${\displaystyle \alpha \left({\frac {\delta u_{\mu }}{\delta x_{\nu }}}+{\frac {\delta u_{\nu }}{\delta x_{\mu }}}\right)+\beta \delta _{\mu \nu }{\frac {\delta u_{\alpha }}{\delta x_{\alpha }}}}$

(for ${\displaystyle {\frac {\delta u_{\alpha }}{\delta x_{\alpha }}}}$ is a scalar). For physical reasons (no slipping) it is assumed that for symmetrical dilatations in all directions, i.e. when

 ${\displaystyle {\frac {\delta u_{1}}{\delta x_{1}}}={\frac {\delta u_{2}}{\delta x_{2}}}={\frac {\delta u_{3}}{\delta x_{3}}}{\text{; }}{\frac {\delta u_{1}}{\delta x_{2}}}{\text{, etc.}}=0,}$

there are no frictional forces present, from which it follows that ${\displaystyle \beta =-{\frac {2}{3}}\alpha }$. If only ${\displaystyle {\frac {\delta u_{1}}{\delta x_{3}}}}$ is different from zero, let ${\displaystyle p_{31}=-\eta {\frac {\delta u_{1}}{\delta x_{3}}}}$, by which ${\displaystyle \alpha }$ is determined. We then obtain for the complete stress tensor,

 ${\displaystyle p_{\mu \nu }=p\delta _{\mu \nu }-\eta \left[\left({\frac {\delta u_{\mu }}{\delta x_{\nu }}}+{\frac {\delta u_{\nu }}{\delta x_{\mu }}}\right)-{\frac {2}{3}}\left({\frac {\delta u_{1}}{\delta x_{1}}}+{\frac {\delta u_{2}}{\delta x_{2}}}+{\frac {\delta u_{3}}{\delta x_{3}}}\right)\delta _{\mu \nu }\right]}$ (18)

The heuristic value of the theory of invariants, which arises from the isotropy of space (equivalence of all directions), becomes evident from this example.

We consider, finally, Maxwell's equations in the form which are the foundation of the electron theory of Lorentz.

 {\displaystyle \left.{\begin{aligned}{\frac {\delta h_{3}}{\delta x_{2}}}-{\frac {\delta h_{2}}{\delta x_{3}}}&={\frac {1}{c}}{\frac {\delta e_{1}}{\delta t}}+{\frac {1}{c}}i_{1}\\{\frac {\delta h_{1}}{\delta x_{3}}}-{\frac {\delta h_{3}}{\delta x_{1}}}&={\frac {1}{c}}{\frac {\delta e_{2}}{\delta t}}+{\frac {1}{c}}i_{2}\\&\cdots \\{\frac {\delta e_{1}}{\delta x_{1}}}+{\frac {\delta e_{2}}{\delta x_{2}}}&+{\frac {\delta e_{3}}{\delta x_{3}}}=\rho \end{aligned}}\right\}} (19)
 {\displaystyle \left.{\begin{aligned}{\frac {\delta e_{3}}{\delta x_{2}}}-{\frac {\delta e_{2}}{\delta x_{3}}}&=-{\frac {1}{c}}{\frac {\delta h_{1}}{\delta t}}\\{\frac {\delta e_{1}}{\delta x_{3}}}-{\frac {\delta e_{3}}{\delta x_{1}}}&=-{\frac {1}{c}}{\frac {\delta h_{2}}{\delta t}}\\&\cdots \\{\frac {\delta h_{1}}{\delta x_{1}}}+{\frac {\delta h_{2}}{\delta x_{2}}}&+{\frac {\delta h_{3}}{\delta x_{3}}}=0\end{aligned}}\right\}} (20)

${\displaystyle \mathbf {i} }$ is a vector, because the current density is defined as the density of electricity multiplied by the vector velocity of the electricity. According to the first three equations it is evident that ${\displaystyle \mathbf {e} }$ is also to be regarded as a vector. Then ${\displaystyle \mathbf {h} }$ cannot be regarded as a vector.[6] The equations may, however, easily be interpreted if ${\displaystyle \mathbf {h} }$ is regarded as a symmetrical tensor of the second rank. In this sense, we write ${\displaystyle h_{23},h_{31},h_{12}}$ in place of ${\displaystyle h_{1},h_{2},h_{3}}$ respectively. Paying attention to the skew-symmetry of ${\displaystyle h_{\mu \nu }}$, the first three equations of (19) and (20) may be written in the form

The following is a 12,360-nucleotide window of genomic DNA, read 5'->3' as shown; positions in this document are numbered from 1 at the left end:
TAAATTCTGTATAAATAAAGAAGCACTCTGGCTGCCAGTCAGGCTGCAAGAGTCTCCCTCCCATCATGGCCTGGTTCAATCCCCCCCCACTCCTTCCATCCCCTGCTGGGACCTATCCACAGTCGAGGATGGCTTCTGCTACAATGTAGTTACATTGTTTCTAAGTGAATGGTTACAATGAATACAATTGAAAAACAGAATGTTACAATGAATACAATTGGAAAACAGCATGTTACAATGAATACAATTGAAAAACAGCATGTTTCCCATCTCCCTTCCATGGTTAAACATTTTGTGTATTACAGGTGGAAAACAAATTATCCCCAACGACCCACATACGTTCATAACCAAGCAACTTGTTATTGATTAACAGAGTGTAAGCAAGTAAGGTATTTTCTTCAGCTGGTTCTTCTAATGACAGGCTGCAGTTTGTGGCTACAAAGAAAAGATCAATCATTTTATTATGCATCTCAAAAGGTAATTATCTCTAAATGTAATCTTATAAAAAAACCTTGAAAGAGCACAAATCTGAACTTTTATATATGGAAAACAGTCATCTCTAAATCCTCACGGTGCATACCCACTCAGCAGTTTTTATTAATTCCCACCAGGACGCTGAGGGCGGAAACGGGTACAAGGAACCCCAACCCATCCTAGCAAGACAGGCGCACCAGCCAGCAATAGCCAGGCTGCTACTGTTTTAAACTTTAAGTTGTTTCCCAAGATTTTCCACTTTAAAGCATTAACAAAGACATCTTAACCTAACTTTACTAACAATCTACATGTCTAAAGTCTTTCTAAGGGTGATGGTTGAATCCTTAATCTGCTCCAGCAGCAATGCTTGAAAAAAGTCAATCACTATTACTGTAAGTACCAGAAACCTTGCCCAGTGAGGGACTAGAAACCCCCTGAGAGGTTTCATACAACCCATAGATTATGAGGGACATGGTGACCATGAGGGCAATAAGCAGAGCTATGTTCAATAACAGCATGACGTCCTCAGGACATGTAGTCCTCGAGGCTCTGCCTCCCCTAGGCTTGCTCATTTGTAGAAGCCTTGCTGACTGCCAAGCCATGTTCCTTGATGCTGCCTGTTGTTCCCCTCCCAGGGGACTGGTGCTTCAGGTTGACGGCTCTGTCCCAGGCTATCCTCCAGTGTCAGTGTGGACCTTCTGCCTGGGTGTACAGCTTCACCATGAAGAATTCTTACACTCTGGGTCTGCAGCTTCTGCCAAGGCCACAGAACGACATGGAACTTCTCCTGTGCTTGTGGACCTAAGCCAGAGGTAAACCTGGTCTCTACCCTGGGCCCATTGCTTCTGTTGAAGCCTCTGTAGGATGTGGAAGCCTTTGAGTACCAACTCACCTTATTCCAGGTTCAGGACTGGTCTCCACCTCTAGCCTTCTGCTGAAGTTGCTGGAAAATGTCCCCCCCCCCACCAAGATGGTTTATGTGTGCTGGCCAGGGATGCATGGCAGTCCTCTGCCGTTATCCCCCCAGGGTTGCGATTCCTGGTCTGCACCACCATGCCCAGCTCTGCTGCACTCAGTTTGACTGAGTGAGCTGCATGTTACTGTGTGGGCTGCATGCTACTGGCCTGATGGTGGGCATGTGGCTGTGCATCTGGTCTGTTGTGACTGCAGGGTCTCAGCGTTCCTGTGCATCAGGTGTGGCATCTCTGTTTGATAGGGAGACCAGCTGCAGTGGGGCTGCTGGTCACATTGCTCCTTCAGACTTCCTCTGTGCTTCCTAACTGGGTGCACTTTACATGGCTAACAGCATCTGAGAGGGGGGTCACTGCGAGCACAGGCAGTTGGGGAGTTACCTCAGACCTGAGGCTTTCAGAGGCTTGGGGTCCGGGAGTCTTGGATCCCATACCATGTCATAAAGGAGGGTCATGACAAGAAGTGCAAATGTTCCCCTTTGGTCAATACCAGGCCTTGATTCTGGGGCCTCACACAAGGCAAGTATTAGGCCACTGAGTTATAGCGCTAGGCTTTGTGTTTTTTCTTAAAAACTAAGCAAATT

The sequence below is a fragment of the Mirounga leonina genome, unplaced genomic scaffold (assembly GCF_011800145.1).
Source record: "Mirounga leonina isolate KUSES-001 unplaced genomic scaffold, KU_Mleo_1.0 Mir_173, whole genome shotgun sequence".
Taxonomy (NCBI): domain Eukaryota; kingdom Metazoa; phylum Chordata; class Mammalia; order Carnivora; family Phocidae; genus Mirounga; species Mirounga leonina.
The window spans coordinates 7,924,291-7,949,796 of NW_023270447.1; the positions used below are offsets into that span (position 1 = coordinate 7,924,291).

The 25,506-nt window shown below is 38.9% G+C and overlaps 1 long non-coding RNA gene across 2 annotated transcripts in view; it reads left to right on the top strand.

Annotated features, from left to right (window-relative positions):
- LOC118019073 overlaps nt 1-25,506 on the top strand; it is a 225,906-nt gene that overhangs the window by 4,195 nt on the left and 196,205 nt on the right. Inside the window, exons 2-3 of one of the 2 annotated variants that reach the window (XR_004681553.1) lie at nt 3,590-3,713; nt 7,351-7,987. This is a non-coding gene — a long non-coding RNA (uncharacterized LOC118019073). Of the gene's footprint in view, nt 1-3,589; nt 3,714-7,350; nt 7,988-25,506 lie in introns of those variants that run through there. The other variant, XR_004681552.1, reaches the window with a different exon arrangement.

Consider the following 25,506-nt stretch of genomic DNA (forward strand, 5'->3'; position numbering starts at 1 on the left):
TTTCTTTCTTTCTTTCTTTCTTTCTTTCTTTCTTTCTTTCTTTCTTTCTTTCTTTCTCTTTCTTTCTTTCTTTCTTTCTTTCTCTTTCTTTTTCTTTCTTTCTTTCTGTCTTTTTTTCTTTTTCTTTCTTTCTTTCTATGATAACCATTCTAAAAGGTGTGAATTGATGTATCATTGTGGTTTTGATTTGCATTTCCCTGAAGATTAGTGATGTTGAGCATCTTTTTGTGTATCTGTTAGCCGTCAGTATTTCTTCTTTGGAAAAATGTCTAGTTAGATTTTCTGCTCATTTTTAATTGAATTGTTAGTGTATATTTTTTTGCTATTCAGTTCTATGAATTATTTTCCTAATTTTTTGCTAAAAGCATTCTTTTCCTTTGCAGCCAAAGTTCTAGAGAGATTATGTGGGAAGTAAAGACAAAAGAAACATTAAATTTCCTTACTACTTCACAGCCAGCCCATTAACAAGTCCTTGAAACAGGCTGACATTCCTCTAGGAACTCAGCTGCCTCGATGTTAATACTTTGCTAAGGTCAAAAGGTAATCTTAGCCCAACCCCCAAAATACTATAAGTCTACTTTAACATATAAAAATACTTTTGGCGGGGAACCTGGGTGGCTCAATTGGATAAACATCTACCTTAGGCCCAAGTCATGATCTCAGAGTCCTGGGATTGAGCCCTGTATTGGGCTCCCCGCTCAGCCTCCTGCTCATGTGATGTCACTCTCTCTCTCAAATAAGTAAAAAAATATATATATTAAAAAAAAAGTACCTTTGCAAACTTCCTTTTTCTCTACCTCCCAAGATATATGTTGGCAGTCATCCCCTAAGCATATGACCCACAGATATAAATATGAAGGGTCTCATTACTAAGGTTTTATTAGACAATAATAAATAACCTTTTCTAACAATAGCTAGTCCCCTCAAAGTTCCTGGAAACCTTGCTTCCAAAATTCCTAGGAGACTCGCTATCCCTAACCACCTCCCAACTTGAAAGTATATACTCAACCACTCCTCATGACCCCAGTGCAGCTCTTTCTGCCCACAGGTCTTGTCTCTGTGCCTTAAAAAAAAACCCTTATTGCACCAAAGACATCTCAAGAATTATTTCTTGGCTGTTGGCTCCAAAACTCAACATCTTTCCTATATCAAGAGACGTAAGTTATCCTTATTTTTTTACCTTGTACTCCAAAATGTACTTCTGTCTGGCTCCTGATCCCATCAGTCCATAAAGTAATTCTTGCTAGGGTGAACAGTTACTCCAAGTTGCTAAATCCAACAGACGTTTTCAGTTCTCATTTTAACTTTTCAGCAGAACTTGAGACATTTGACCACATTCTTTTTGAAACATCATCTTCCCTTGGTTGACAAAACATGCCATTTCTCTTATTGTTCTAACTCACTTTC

${\displaystyle {\frac {\delta h_{\mu \nu }}{\delta x_{\nu }}}={\frac {1}{c}}{\frac {\delta e_{\mu }}{\delta t}}+{\frac {1}{c}}i_{\mu }}$ (19a)
 ${\displaystyle {\frac {\delta e_{\mu }}{\delta x_{\nu }}}-{\frac {\delta e_{\nu }}{\delta x_{\mu }}}=+{\frac {1}{c}}{\frac {\delta h_{\mu \nu }}{\delta t}}}$ (20a)

In contrast to ${\displaystyle \mathbf {e} }$, ${\displaystyle \mathbf {h} }$ appears as a quantity which has the same type of symmetry as an angular velocity. The divergence equations then take the form

 ${\displaystyle {\frac {\delta e_{\nu }}{\delta x_{\nu }}}=\rho }$ (19b)
 ${\displaystyle {\frac {\delta h_{\mu \nu }}{\delta x_{\rho }}}+{\frac {\delta h_{\nu \rho }}{\delta x_{\mu }}}+{\frac {\delta h_{\rho \mu }}{\delta x_{\nu }}}=0}$ (20b)

The last equation is a skew-symmetrical tensor equation of the third rank (the skew-symmetry of the left-hand side with respect to every pair of indices may easily be proved, if attention is paid to the skew-symmetry of ${\displaystyle h_{\mu \nu }}$). This notation is more natural than the usual one, because, in contrast to the latter, it is applicable to Cartesian left- handed systems as well as to right-handed systems without change of sign.

1. This relation must hold for an arbitrary choice of the origin and of the direction (ratios ${\displaystyle \Delta x_{1}:\Delta x_{2}:\Delta x_{3}}$) of the interval.
2. In reality there are ${\displaystyle {\frac {n(n-1)}{2}}-3n+6}$
3. There are thus two kinds of Cartesian systems which are designated as "right-handed" and "left-handed" systems. The difference between these is familiar to every physicist and engineer. It is interesting to note that these two kinds of systems cannot be defined geometrically, but only the contrast between them.
4. The equation ${\displaystyle a_{\sigma \tau }'\xi _{\sigma }'\xi _{\tau }'=1}$ may, by (5), be replaced by ${\displaystyle a_{\sigma \tau }'b_{\mu \sigma }b_{\nu \tau }\xi _{\sigma }\xi _{\tau }=1}$, from which the result stated immediately follows.
5. The laws of physics could be expressed, even in case there were a unique direction in space, in such a way as to be co-variant with respect to the transformation (3); but such an expression would in this case be unsuitable. If there were a unique direction in space it would simplify the description of natural phenomena to orient the system of co-ordinates in a definite way in this direction. But if, on the other hand, there is no unique direction in space it is not logical to formulate the laws of nature in such a way as to conceal the equivalence of systems of co-ordinates that are oriented differently. We shall meet with this point of view again in the theories of special and general relativity.
6. These considerations will make the reader familiar with tensor operations without the special difficulties of the four-dimensional treatment; corresponding cosiderations in the theory of special relativity (Minkowski's interpretation of the field) will then offer fewer difficulties.